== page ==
First installment of a fantasy series featuring a power struggle over the remains of an ancient empire, from the co-author (with wife Melissa de la Cruz) of the Heart of Dread trilogy (Golden, 2016, etc.).
The vast Soleri empire controls its four subject kingdoms by holding the kings’ heirs hostage. Since the godlike Soleri rulers never appear in public—it’s death to look upon their faces—a human First Ray serves as intermediary between them and the people. King Arko Hark-Wadi of Harkana never became a hostage (his father fought a war to prevent it), but Arko’s son, Ren, isn’t so fortunate. While Ren’s older sisters, Merit and Kepi, quarrel over marriage to a neighboring king, Arko receives a summons to attend the emperor (a virtual death sentence), thus triggering Ren’s release. Meanwhile, Sarra Amunet, Mother Priestess of the imperial sun god cult and also Arko’s estranged wife, schemes against a powerful rival to become the next First Ray. Her main duty is to preside over the annual eclipse ceremony, or Devouring, but, ominously, the eclipse fails to occur for the first time since the empire’s founding. These developing plotlines gradually expose the empire’s rotten heart, with gods nobody believes in, imperial weakness concealed by a ruthlessly bureaucratic cruelty, and impending mass starvation. The hardworking backdrop borrows heavily from ancient Egypt and similar sources, but the sensibilities displayed are entirely modern. In broad outline all these portentous events sound quite feasible and intriguing, but the details quickly blur and dissolve in the light of the characters’ persistent blundering and lack of forethought. And of real originality there is little evidence.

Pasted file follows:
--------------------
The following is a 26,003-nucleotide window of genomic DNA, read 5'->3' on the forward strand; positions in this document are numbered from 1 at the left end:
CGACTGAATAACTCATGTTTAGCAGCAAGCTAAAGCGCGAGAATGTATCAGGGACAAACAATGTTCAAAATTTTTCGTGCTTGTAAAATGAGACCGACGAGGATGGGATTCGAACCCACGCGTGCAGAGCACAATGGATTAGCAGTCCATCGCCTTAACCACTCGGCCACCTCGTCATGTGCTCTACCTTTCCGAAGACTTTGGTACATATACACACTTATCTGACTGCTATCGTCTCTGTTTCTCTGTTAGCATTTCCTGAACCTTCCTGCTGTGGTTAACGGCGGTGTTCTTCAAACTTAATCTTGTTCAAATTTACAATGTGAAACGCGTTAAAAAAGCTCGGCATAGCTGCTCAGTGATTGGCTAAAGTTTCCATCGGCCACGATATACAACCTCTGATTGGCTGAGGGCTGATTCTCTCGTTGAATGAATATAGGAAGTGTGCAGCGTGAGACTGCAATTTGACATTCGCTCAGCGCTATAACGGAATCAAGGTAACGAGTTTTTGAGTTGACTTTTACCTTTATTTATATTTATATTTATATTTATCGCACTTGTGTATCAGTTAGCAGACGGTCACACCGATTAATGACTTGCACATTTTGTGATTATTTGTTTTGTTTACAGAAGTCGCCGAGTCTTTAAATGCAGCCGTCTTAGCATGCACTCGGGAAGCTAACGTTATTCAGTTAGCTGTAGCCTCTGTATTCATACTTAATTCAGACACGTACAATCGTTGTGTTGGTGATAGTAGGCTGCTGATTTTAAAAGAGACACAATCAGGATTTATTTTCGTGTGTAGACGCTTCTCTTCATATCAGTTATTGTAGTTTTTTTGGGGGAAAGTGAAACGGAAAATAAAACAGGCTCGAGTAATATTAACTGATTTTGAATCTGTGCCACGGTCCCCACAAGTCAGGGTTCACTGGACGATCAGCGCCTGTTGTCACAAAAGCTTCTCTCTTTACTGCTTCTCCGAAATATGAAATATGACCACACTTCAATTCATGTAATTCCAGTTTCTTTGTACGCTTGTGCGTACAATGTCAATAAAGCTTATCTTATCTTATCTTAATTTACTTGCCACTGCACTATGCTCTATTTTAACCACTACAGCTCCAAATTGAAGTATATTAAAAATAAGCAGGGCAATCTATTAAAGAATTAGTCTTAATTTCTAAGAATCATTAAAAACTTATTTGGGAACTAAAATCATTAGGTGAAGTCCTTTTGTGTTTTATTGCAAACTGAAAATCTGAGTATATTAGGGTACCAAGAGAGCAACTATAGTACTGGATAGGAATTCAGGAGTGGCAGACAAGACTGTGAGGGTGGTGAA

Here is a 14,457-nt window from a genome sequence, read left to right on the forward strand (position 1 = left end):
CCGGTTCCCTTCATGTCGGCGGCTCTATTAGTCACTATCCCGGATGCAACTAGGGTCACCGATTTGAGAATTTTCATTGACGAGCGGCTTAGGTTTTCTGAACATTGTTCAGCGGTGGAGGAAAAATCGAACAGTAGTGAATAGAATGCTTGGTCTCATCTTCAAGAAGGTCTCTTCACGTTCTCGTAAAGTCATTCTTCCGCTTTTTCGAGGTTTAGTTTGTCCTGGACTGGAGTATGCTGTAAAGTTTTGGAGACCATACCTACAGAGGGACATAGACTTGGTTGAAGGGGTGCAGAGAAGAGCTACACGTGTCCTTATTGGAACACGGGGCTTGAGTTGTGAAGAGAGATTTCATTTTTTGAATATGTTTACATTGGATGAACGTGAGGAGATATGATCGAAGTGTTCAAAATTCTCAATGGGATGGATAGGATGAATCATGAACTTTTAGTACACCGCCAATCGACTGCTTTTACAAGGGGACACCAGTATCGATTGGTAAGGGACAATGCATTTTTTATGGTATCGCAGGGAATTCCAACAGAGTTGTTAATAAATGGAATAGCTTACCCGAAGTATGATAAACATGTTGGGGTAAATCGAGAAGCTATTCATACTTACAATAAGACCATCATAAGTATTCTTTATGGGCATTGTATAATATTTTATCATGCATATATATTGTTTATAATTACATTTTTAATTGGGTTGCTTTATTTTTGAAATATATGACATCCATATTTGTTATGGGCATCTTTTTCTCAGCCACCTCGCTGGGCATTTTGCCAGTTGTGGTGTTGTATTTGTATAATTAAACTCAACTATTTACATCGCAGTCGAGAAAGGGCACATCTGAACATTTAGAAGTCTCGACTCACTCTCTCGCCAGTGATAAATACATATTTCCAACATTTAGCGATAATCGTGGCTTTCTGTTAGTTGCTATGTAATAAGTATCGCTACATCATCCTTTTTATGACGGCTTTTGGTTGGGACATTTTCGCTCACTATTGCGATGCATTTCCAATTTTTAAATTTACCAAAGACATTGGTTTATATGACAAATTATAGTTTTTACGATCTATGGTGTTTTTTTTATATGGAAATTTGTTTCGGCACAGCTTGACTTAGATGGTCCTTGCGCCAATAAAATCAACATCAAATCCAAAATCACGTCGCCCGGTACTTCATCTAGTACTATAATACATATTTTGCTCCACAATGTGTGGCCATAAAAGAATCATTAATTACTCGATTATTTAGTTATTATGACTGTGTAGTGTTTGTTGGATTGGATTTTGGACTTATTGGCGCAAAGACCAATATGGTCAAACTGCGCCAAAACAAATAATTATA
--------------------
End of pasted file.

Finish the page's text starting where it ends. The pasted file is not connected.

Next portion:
A pedestrian opening volume.